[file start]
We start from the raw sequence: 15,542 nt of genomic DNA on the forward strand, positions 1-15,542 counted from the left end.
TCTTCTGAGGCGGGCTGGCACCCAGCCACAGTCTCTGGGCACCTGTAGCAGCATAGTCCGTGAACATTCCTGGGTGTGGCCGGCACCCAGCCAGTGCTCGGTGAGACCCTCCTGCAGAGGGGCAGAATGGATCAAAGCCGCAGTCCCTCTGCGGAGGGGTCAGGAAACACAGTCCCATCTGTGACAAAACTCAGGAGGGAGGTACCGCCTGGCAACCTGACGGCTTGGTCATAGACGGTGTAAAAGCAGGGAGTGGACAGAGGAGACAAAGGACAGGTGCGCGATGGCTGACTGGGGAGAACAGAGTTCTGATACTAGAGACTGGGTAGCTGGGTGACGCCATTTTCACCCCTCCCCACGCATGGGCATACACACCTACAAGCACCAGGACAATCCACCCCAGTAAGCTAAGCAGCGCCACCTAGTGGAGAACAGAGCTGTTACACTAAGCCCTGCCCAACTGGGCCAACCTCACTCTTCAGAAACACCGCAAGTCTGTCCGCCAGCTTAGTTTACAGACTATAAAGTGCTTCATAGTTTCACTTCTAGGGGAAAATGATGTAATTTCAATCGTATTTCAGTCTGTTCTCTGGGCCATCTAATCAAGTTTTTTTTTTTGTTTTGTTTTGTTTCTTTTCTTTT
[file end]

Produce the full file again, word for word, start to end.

We start from the raw sequence: 15,542 nt of genomic DNA on the forward strand, positions 1-15,542 counted from the left end.
TCTTCTGAGGCGGGCTGGCACCCAGCCACAGTCTCTGGGCACCTGTAGCAGCATAGTCCGTGAACATTCCTGGGTGTGGCCGGCACCCAGCCAGTGCTCGGTGAGACCCTCCTGCAGAGGGGCAGAATGGATCAAAGCCGCAGTCCCTCTGCGGAGGGGTCAGGAAACACAGTCCCATCTGTGACAAAACTCAGGAGGGAGGTACCGCCTGGCAACCTGACGGCTTGGTCATAGACGGTGTAAAAGCAGGGAGTGGACAGAGGAGACAAAGGACAGGTGCGCGATGGCTGACTGGGGAGAACAGAGTTCTGATACTAGAGACTGGGTAGCTGGGTGACGCCATTTTCACCCCTCCCCACGCATGGGCATACACACCTACAAGCACCAGGACAATCCACCCCAGTAAGCTAAGCAGCGCCACCTAGTGGAGAACAGAGCTGTTACACTAAGCCCTGCCCAACTGGGCCAACCTCACTCTTCAGAAACACCGCAAGTCTGTCCGCCAGCTTAGTTTACAGACTATAAAGTGCTTCATAGTTTCACTTCTAGGGGAAAATGATGTAATTTCAATCGTATTTCAGTCTGTTCTCTGGGCCATCTAATCAAGTTTTTTTTTTTGTTTTGTTTTGTTTCTTTTCTTTT